Giovanni Belzoni, an early Egyptologist, wrote in 1821 what it was like to enter an Egyptian tomb:



I sought a resting place, found one and contrived to sit; but when my weight bore on the body of a dead Egyptian, it crushed it like a band box. Naturally I had recourse to my hands to sustain my weight, but they found no better support; so that I collapsed together among the broken mummies with such a crash of bones, rags and wooden cases as kept me motionless for a quarter of an hour, waiting until it subsided again. I could not remove from the place, however, without increasing it and every step I took I crushed a mummy in some place or another… Thus I proceeded from one cave to another, all full of mummies piled up in various ways, some standing, some lying and some on their heads.


This buffoon was known as the "Great Belzoni" and is still considered a pioneer archaeologist in the study of ancient Egypt. Seriously, read his wikipedia page, I couldn't believe it either.

Ancient Greek Burials Yield Evidence of Ancient Intestinal Worms

Some 2,500 years ago, the Greek doctor Hippocrates described infestations of parasitic worms in his patients. Modern scholars suspected he was referring to roundworms, pinworms, and tapeworms, but had not been able to confirm the diagnoses. Until now. A recent study led by the University of Cambridge analyzed the soil near the pelvic bones in 25 skeletons found on the Greek island of Kea, to recover traces of parasites that may have been housed in the individual's digestive tracts while they were alive. The study detected and identified roundworm and whipworm eggs in four of the burials! Unlike usual, finding parasitic worms is actually a good thing! The researchers noted that the eggs of those two parasites have robust, protective outer membranes, whereas the more delicate outer membranes of other parasitic worm species likely decomposed over time, and would be unrecoverable by now.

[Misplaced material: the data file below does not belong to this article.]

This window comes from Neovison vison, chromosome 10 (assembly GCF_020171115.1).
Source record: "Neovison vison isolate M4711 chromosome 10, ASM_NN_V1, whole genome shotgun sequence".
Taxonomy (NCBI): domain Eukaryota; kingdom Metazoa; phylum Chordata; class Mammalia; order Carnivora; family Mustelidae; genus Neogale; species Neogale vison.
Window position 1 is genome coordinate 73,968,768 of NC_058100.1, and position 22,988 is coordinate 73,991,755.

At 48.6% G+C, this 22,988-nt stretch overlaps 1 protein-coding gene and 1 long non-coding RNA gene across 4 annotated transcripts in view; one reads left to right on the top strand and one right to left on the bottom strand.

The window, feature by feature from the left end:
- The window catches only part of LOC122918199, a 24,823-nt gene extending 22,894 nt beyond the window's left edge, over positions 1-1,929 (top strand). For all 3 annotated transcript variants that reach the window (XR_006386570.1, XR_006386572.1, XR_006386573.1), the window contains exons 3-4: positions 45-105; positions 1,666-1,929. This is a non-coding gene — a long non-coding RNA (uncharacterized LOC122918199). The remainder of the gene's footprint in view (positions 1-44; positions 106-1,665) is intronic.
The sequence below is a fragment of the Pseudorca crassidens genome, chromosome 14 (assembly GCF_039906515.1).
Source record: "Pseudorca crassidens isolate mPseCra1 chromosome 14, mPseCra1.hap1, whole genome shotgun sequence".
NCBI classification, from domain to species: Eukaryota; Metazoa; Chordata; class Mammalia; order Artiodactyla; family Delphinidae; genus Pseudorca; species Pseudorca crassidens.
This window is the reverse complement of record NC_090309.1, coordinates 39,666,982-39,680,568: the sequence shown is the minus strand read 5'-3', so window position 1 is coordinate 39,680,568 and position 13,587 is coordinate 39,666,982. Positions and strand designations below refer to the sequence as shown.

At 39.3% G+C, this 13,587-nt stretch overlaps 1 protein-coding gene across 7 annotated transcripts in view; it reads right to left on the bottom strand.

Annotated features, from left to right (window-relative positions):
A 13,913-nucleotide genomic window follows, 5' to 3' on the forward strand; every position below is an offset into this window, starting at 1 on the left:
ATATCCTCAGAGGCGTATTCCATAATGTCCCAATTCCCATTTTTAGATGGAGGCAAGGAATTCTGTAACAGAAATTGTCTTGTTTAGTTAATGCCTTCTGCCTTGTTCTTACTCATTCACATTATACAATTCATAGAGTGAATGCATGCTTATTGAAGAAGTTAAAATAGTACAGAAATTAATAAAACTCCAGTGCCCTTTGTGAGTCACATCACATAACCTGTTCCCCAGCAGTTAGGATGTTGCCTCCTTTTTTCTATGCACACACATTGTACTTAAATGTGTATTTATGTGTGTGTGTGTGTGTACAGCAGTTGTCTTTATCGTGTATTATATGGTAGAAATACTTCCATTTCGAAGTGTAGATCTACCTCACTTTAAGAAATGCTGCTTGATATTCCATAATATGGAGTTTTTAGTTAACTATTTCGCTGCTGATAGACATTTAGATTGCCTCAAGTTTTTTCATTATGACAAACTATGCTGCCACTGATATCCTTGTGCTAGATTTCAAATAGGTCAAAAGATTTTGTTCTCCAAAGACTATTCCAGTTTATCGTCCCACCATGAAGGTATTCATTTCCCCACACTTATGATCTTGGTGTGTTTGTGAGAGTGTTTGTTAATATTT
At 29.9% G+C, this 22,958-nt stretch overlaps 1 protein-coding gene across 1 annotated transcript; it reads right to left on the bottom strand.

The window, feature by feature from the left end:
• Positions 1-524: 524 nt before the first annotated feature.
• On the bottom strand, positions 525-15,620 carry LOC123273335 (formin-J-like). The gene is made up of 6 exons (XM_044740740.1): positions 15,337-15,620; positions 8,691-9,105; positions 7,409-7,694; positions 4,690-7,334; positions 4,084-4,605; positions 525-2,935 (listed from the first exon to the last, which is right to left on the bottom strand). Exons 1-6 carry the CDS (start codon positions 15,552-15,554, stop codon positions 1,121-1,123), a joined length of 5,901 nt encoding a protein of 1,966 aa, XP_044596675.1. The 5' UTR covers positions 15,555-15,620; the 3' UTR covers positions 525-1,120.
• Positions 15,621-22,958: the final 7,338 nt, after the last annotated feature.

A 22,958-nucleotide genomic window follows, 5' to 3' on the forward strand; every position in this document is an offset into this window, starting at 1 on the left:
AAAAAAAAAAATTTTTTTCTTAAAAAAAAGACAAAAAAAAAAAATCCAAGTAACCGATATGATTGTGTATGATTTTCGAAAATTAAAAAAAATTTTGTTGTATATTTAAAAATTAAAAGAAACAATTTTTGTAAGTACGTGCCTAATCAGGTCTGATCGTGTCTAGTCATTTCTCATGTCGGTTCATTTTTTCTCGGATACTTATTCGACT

Derbent, Russia's Oldest City

Located on a narrow strip of land between the Caspian Sea and the Caucasus Mountains in the far western end of Eurasia, is the city of Derbent. With a history going back by five thousand years, Derbent is said to be Russia’s oldest city. It is also the southernmost city in Russia. Derbent’s position between the Caspian Sea and the Caucasus mountains is strategically important in the entire Caucasus region. It is one of only two crossings over the mountain range; the other being over the Darial Gorge. This position has allowed the rulers of Derbent to control land traffic between the Eurasian Steppe and the Middle East and levy taxes on passing merchants. In fact, the city’s present-day name comes from the Persian word Darband which means “barred gate”.

Being at such a strategic location, it has long been a target, or a prize, of states with imperial ambitions. The city was historically an Iranian city, and its first intensive settlement in the 800s BCE was Persian. The city’s modern name came into use during the 500s CE, when the city was re-established by the Sassanid dynasty of Persia. In 654 CE, Derbent came under the hands of the Arabs. They called the city Bab al-Abwab, or “the Gate of Gates”, signifying its strategic importance. The Arabs transformed the city into an important administrative center and introduced Islam to the area. After the Arabs, the region came under the Armenians who established a kingdom there which lasted until the Mongol invasion in the early 1200s. After the Mongols, Derbent changed hands relatively quickly, given its history, coming under the rule of the Shirvanshahs (a dynasty in modern Azerbaijan), the Iranians and the Ottomans before finally being ceded to the Russian Empire as part of the end of the Russo-Persian War.

Where are Witches?

A belief in witches -- and consequently witch-hunts -- have been found in every single inhabited continent of the world, and most of the peoples who have lived on it. But belief in witches is not entirely universal: the largest witch-free area is Siberia, covering about a third of the northern hemisphere, and the ancient Egyptians were notable for their lack of belief of witchcraft and embracing magic, instead of fearing magic.

The First Fashionable Knockoff